Audit Data Gathering in Ten Minutes or Less
Whether you were the auditor or the management in charge of an audit and even if you’ve tried to forget it, I’m sure you remember your first audit. Do you remember how long it took? A couple of hours? A few weeks? What was it like for the audit team to get all the data together? A picnic, right? I could be wrong, but I’m going to guess that’s not likely.
Imagine a world where it only takes 10 minutes to gather company data. Imagine putting standards and processes in place that could provide you with the data you need today. You may think that’s impossible, but we’ve seen it done. Whether it is for internal analysis, external audits, or company oversight, it is becoming increasingly important to obtain data on demand. With the help of the AICPA’s new, non-authoritative audit data standards, this is now possible.
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Audit data standards are non-authoritative, uniform standards developed by the AICPA’s Assurance Services Executive Committee’s Emerging Assurance Technologies Task Force. The newly-released base standard, general ledger standard and accounts receivable subledger standard seek to increase audit efficiency and facilitate automation and enhancements in the analysis of business information.
In a pilot, run by Hewlett-Packard Company, internal audit staff was able to whittle a two-week data gathering process down to a mere 5-10 minutes. By mapping their general ledger data maintained in their enterprise resource planning system to the audit data standards, HP was able to shrink the data gathering timeframe down to the time it takes to check your morning email.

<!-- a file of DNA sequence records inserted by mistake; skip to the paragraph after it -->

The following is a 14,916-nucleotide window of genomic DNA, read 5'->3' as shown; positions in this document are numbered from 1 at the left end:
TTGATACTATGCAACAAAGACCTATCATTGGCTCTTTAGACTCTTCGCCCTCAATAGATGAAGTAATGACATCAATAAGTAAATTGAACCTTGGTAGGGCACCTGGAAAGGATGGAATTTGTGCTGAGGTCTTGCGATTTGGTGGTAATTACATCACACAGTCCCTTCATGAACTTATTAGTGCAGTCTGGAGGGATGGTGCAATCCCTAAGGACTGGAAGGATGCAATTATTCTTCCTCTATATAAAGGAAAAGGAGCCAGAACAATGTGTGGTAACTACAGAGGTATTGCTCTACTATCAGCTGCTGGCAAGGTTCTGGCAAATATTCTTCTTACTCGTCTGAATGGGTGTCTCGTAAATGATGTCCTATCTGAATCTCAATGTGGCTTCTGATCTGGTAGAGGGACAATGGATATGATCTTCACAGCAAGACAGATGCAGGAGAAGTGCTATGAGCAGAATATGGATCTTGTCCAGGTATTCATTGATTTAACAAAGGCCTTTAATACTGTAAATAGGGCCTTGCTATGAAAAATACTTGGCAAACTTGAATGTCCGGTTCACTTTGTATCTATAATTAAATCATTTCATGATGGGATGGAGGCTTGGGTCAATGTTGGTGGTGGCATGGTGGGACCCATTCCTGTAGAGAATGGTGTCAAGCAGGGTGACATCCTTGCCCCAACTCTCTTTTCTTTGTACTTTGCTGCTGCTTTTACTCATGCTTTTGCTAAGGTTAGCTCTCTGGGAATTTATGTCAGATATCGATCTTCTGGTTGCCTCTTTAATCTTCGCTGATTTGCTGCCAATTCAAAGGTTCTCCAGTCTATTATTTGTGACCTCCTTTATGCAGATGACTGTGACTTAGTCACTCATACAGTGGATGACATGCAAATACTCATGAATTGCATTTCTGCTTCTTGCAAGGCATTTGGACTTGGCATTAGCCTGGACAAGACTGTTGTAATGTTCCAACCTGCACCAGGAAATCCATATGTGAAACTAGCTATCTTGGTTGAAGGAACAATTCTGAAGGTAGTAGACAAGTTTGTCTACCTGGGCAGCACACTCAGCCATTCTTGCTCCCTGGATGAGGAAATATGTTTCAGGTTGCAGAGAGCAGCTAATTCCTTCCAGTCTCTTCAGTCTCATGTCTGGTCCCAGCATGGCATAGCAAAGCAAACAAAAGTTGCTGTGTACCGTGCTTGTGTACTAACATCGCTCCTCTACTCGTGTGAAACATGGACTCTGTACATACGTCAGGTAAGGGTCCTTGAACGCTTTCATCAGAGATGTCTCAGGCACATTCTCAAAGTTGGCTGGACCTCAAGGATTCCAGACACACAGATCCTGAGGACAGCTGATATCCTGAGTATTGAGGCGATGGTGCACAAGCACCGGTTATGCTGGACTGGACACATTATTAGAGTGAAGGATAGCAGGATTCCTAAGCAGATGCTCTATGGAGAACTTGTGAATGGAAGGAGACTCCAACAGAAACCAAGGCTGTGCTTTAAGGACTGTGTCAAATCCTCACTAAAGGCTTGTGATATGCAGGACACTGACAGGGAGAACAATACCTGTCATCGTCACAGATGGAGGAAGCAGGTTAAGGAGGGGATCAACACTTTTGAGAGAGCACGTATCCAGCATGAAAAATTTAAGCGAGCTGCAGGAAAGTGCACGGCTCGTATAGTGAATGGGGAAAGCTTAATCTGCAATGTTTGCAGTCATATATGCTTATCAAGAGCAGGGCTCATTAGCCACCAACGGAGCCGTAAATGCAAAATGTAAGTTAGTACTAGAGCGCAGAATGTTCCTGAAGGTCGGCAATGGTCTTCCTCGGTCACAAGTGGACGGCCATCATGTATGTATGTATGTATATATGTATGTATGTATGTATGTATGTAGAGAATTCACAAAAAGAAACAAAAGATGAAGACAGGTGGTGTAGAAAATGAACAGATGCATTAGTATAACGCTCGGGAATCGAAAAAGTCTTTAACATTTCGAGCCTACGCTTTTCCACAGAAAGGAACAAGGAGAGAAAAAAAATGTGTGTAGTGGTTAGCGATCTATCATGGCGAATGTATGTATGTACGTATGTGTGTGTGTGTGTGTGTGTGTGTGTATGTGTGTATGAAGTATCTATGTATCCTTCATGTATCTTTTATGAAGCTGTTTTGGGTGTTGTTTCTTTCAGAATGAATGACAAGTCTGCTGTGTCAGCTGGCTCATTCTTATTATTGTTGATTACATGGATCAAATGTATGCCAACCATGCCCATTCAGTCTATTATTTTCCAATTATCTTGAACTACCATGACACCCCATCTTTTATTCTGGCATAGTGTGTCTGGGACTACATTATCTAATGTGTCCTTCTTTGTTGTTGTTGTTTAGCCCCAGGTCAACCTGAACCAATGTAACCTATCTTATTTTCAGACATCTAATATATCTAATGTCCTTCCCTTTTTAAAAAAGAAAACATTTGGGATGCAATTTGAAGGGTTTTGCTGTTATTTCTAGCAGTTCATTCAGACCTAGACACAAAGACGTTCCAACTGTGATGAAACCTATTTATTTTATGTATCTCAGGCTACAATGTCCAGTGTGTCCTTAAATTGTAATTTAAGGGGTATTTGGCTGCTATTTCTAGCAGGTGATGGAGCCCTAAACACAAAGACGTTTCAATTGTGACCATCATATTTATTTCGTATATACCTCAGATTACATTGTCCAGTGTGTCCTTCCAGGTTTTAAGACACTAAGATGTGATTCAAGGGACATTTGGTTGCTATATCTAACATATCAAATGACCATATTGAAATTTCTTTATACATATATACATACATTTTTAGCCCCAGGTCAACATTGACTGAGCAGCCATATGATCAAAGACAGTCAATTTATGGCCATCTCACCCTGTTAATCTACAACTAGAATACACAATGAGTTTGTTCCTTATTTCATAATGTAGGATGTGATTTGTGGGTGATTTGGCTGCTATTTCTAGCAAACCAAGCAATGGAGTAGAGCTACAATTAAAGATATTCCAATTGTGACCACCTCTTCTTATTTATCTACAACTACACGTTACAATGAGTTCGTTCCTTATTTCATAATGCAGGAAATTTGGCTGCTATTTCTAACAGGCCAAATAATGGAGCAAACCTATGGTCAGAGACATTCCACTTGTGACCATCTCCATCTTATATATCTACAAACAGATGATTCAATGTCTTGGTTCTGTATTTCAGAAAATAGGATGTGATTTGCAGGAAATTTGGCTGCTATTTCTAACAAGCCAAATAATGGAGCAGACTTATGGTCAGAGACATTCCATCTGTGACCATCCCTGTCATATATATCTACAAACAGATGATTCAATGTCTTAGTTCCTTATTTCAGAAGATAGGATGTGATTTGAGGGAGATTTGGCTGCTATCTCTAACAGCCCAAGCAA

This blog post provides details and a background on audit data standards and, in this video from the AICPA’s spring governing Council meeting, I explain more about the HP pilot program’s success.
The AICPA and its task forces, like those driven by the Assurance Services Executive Committee, are committed to developing new technologies that will contribute to the effectiveness, timeliness and efficiency of the audit process. Those task forces include the Continuous Assurance Working Group, Audit Data Standards Working Group and Sustainability Assurance and Advisory Task Force. Audit data standards are just one piece of the puzzle but with the right innovative thinking and change management, the end result could revolutionize the audit process, open the doors to new service offerings and change the way CPAs work for the better.
If the future of data gathering is shrunken down to 10 minutes, what could be next? The possibilities are endless…
William R. Titera, CPA, Partner - Professional Practice - Auditing, EY. He is the Chair of the AICPA’s Assurance Services Executive Committee and is the current chair of ASEC’s Emerging Assurance Technologies task force.